In the garden the roses are making
Up their minds as to colors and ways
They might look just after the rain.
There is a way songs begin. The problem
Is we never know when that moment is.
It usually circles around the song title
Collapsing into the lyrics and winds up
Near the corner of the heart telling us
Something we already knew in a flurry
Of delight and secret code remembered
Sometimes, for the rest of our lives.
In the garden the bees are making
Their rounds, fumbling and gathering,
Finding the sweet center faster than
The Buddha did under the Bo tree,
Much much faster with no thoughts.
The sky spins by as quickly as the wind
Will allow, so beautifully arranged it
Seems random but for the birds
Outlining the edges, describing
The parameters of the day.
There is so little we remember after
All. It is only in these moments where
The garden is the world and songs are
Everywhere around us. Here is some blue.
There really isn’t any turning back.
I keep looking down the hallway
Out to the park across
The way. Broken pavement on the streets
Below the window. The cars keep complaining
About the way they fall into time and are suddenly
Gone. Every year a new model.
We don’t notice much of this anymore.
Our friends fall and disappear,
We suddenly are unable to find
The way things move to fit together
As they used to do.
The cars complaining with loud
Horns and a squeal of brakes,
Tires becoming tongues. We
Must find other ways of understanding
Them. Erotica made of wood.
Christ on the cross. A ringing in the
Ears that never seems to stop.
This silence, broken only by an occassional
Voice from somewhere in the neighborhood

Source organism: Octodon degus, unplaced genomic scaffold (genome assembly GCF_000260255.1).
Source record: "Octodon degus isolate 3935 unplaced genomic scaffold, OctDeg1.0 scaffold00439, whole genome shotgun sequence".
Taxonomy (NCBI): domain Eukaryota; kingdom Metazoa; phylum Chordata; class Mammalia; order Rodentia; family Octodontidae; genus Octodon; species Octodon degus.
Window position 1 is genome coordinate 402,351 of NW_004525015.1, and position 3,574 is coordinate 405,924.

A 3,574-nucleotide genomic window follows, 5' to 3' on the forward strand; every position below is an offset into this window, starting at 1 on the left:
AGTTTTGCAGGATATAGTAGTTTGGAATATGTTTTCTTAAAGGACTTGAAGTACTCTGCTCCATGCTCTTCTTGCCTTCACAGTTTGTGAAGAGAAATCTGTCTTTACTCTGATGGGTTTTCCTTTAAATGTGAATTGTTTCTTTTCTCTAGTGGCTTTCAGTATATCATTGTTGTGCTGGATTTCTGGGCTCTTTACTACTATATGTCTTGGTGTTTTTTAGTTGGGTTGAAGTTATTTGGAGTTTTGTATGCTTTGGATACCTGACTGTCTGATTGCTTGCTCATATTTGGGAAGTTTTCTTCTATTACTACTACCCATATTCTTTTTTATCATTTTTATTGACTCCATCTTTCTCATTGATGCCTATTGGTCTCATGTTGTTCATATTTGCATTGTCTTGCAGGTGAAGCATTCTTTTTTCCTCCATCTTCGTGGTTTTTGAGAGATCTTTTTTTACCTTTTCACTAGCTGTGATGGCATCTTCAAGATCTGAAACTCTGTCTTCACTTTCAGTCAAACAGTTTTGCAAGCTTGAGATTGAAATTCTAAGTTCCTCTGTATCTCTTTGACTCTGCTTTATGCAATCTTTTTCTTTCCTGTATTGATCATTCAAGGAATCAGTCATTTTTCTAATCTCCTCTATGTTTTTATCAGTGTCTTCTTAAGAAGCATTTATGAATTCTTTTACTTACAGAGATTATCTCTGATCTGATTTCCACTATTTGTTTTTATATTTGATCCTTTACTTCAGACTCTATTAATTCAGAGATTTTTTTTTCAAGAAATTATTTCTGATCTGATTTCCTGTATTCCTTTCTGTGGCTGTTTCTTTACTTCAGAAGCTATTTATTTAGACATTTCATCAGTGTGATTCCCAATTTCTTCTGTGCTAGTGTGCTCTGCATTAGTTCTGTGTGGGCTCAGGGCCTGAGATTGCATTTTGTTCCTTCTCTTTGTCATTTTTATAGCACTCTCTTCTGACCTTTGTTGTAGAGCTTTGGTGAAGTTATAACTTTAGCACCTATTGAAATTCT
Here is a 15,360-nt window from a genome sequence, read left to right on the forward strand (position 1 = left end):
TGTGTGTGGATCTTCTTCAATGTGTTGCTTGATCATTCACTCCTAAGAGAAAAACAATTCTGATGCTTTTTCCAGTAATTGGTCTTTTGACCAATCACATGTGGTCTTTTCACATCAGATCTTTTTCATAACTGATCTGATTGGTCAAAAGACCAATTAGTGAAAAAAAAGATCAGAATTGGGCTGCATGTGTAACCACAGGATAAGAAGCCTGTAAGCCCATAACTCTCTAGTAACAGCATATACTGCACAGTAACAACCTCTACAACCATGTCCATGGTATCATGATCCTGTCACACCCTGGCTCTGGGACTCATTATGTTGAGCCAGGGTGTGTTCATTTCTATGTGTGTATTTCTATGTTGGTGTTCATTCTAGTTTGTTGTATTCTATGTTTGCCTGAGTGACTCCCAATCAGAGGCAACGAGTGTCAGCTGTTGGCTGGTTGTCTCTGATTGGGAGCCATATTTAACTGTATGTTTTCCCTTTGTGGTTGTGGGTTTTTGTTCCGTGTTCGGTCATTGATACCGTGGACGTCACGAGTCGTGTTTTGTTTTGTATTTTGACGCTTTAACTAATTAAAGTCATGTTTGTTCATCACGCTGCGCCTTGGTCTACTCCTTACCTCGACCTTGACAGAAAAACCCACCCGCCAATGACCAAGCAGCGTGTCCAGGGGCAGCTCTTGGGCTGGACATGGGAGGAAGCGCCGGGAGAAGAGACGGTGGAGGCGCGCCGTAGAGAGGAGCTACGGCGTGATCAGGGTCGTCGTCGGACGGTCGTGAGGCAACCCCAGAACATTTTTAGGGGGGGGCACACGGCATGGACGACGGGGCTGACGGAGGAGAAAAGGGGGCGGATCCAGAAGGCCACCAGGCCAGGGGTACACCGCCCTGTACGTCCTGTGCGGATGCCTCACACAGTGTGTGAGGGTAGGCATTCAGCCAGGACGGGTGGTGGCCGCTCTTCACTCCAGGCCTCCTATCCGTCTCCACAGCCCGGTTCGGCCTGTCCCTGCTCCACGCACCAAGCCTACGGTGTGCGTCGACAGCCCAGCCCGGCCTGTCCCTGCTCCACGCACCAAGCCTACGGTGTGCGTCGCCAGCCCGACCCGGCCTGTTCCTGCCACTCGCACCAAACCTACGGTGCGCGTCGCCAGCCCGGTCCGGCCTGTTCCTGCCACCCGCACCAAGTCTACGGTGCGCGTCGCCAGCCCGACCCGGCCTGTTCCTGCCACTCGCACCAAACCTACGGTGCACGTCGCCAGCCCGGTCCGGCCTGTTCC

Is disconcerting. Usually there are at least
Birds or the noises of cars moving through
The veins of streets and alleyways.
Today there is none of this. The sun blows
Through the day contained by its usual
Concerns and too far away to have to do
With sound and its eccentricities.
I find myself trying to speak. The words
Begin to come out then stop, confused
That they might be mispronounced or tired
From the effort. I know they want to tell
You so much, how much I really care
But they are absorbed like alcohol in an alcoholic.
I was once a farm.
The soft lips of dairy cows
Across my skin. The wheat
Discovering the sun and yes
The vegetables, huge books
Full of them, gardens they were
Called and too the rooster
And the hens and cats and dog,
A lamb, three goats in pens,
A pig, then two and Tommy
Took a horse awhile, and that
Was nice. His day: the pumps
And wagons, tools and working
The while. I was once
A farm. And now, a vacant parking lot
At the side of a Target store.
FOR THE FARMER
—Photo and poem by Ronald Edwin Lane
In this cold cathedral
They wait in shadows
Peering through stained slats
Praying for a touch of sun,
For the farmer to return
And give their lives
That man Leeuwenhoek was like a puppy who sniffs—with a totally impolite disregard of discrimination—at every object of the world around him!
—Paul de Kruif
(The boat photo at the top is our ekphrastic Seed of the Week; make of it what you will.)